Budget Funds Essential State Services

The Alabama Legislature is nearly two-thirds of the way through the 2016 regular session. While the Legislature is considering a number of bills, the only constitutionally required duty of the Legislature is to pass budgets for both the Education Trust Fund and the General Fund (the budget for all non-education state spending). 

The Legislature fulfilled part of its constitutional obligation by passing a $1.8 billion General Fund budget. There has been some criticism leveled at the budget, which I will address, but first I want to describe how the General Fund budget was put together.

Before the session began, lawmakers held a series of intense, public budget hearings with every major state department. We were determined to take a new approach to budgeting your taxpayer dollars. This new approach, called zero-based budgeting, requires state agencies to prove from the ground up each line-item request, and forces legislators to ask hard questions and carefully examine each department’s spending habits. 

It established a sound financial precedent for future Alabama legislatures. Requiring each agency to make a rigorous, line-by-line, case for their budget means agencies must prove to lawmakers that the agency’s mission and programs are still an essential function of government. In other words, the pressure is now on the state agency to prove why it should continue to receive taxpayer money.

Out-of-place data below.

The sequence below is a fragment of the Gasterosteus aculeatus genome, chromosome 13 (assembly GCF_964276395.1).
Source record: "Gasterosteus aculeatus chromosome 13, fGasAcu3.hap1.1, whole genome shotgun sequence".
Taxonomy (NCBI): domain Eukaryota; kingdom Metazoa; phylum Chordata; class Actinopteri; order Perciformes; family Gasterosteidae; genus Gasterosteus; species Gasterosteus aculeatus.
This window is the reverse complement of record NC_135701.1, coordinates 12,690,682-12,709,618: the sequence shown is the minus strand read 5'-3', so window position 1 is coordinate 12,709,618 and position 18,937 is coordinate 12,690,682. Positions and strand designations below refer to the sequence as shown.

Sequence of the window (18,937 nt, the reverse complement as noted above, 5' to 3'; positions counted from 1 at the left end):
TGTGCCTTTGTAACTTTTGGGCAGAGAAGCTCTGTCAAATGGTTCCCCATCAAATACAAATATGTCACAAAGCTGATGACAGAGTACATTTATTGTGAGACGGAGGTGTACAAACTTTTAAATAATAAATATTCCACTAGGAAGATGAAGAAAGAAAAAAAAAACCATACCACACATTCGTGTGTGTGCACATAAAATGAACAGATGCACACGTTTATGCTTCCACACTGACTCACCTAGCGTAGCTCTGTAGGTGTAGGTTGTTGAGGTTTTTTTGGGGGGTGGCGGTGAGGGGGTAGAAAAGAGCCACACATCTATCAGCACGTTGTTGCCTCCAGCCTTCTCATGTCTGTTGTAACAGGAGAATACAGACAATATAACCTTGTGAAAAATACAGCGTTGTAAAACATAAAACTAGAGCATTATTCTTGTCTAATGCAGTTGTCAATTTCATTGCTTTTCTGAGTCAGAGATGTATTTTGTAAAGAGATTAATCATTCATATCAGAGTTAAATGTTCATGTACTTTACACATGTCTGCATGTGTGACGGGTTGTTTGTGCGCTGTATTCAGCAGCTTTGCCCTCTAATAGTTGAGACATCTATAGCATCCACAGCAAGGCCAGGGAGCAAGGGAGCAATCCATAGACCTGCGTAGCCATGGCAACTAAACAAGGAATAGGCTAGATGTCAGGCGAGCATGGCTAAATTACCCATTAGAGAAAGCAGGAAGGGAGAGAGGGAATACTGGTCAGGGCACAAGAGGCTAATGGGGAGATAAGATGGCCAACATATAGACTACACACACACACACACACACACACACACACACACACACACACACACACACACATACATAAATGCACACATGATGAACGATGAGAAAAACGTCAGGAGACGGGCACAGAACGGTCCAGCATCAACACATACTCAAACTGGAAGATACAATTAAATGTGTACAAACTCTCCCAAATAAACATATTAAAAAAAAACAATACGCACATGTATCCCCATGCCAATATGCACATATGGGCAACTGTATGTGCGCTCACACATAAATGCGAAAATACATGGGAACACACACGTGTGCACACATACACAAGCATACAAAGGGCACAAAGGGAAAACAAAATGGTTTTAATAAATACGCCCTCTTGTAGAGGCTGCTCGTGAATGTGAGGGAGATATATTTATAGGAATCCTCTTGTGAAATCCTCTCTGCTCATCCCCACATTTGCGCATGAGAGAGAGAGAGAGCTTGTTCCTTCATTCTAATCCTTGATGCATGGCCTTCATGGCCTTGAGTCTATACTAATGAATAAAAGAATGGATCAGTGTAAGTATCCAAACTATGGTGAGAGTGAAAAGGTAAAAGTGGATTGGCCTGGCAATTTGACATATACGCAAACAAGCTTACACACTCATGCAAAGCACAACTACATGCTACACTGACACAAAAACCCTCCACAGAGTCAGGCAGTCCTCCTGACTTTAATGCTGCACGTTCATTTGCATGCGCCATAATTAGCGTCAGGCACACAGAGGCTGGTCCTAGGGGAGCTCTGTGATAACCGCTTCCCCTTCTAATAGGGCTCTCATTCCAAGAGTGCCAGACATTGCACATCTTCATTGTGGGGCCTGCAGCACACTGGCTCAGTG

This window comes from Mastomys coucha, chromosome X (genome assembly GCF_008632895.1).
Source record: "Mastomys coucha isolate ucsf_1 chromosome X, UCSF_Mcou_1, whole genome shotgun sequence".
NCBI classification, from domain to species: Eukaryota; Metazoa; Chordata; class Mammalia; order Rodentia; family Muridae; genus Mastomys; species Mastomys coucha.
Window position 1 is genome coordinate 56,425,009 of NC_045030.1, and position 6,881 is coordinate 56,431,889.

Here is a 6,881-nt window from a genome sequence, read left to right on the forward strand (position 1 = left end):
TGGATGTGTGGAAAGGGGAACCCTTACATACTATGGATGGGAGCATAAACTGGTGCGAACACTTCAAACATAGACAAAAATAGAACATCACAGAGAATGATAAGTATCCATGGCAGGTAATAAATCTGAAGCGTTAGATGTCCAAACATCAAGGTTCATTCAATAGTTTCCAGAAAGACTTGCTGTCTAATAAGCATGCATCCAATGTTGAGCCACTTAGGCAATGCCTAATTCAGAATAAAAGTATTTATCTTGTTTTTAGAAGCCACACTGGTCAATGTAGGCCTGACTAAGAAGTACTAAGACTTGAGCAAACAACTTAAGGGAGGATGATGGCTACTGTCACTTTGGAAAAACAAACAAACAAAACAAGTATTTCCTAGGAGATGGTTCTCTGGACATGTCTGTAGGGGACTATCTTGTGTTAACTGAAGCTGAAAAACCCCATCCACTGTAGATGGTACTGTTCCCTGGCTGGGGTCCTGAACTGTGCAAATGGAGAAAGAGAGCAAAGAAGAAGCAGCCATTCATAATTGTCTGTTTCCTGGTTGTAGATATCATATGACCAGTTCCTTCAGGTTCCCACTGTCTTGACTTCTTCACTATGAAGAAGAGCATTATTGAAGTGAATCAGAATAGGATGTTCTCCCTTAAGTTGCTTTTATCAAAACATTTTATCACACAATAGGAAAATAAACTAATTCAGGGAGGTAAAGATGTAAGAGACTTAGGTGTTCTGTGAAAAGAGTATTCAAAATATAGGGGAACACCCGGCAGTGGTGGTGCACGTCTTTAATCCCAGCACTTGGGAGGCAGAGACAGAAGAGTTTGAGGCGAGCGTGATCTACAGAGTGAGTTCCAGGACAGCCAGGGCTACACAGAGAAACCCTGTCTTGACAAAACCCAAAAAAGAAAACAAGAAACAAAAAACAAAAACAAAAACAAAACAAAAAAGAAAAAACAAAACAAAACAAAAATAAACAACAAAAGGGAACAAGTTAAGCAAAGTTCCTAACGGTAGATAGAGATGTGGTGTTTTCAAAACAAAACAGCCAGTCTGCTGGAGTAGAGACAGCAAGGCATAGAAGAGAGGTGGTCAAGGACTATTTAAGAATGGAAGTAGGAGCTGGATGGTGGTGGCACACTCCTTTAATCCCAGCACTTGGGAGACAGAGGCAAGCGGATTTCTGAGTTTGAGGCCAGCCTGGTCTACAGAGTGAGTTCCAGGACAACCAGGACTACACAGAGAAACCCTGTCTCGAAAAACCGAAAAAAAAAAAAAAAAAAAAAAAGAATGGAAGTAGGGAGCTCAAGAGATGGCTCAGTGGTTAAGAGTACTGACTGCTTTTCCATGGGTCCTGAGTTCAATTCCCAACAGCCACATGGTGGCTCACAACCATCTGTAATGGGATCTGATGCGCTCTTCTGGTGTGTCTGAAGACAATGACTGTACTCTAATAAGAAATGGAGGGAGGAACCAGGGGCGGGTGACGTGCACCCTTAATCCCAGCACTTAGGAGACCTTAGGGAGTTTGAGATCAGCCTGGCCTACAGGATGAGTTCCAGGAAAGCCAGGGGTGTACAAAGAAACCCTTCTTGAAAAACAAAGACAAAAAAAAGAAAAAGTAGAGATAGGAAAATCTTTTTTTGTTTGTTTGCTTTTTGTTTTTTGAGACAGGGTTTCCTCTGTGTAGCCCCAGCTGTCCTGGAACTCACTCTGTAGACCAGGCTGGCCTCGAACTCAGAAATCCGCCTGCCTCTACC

The reform and downsizing of government can only happen by focused intentionality. Left to its own devices, a state agency will drift from year to year, treating its budget request as a birthright owed instead of a case to be proven. 

So, here are some details on the Legislature’s $1.8 billion GF budget. The budget slightly increases funding for Public Health, National Guard units, Corrections, and the Department of Human Resources. Most other state agencies were level funded, while the budgets for some like the Department of Labor and the Department of Finance were cut. A massive outbreak of tuberculosis in rural west Alabama meant Public Health needed every bit of its $10 million increase..  

By far, the most difficult challenge for state lawmakers continues to be the behemoth of Medicaid, the federally-mandated health insurance program for children, the elderly, the disabled, and the pregnant. More than one million Alabamians are on the Medicaid rolls, and the program consumes nearly 40% of the budget. For the upcoming fiscal year alone, the Legislature allocated $700 million for Medicaid, an increase of $15 million over last year.  

Many have said Medicaid’s funding must be increased even more so that Alabama can access additional federal matching dollars and finish implementing the reforms we passed a few years ago. Yet the options for increasing Medicaid’s budget by an additional $85 million – via new taxes, or moving money from the Education budget- are not palatable to most people or the Legislature.  

The Legislature has done its duty in passing an austere General Fund budget that avoids new taxes and prioritizes funding for the agencies that need it most. Medicaid still is a problem but we have to reign in where the money will come from to pay for it. 

 

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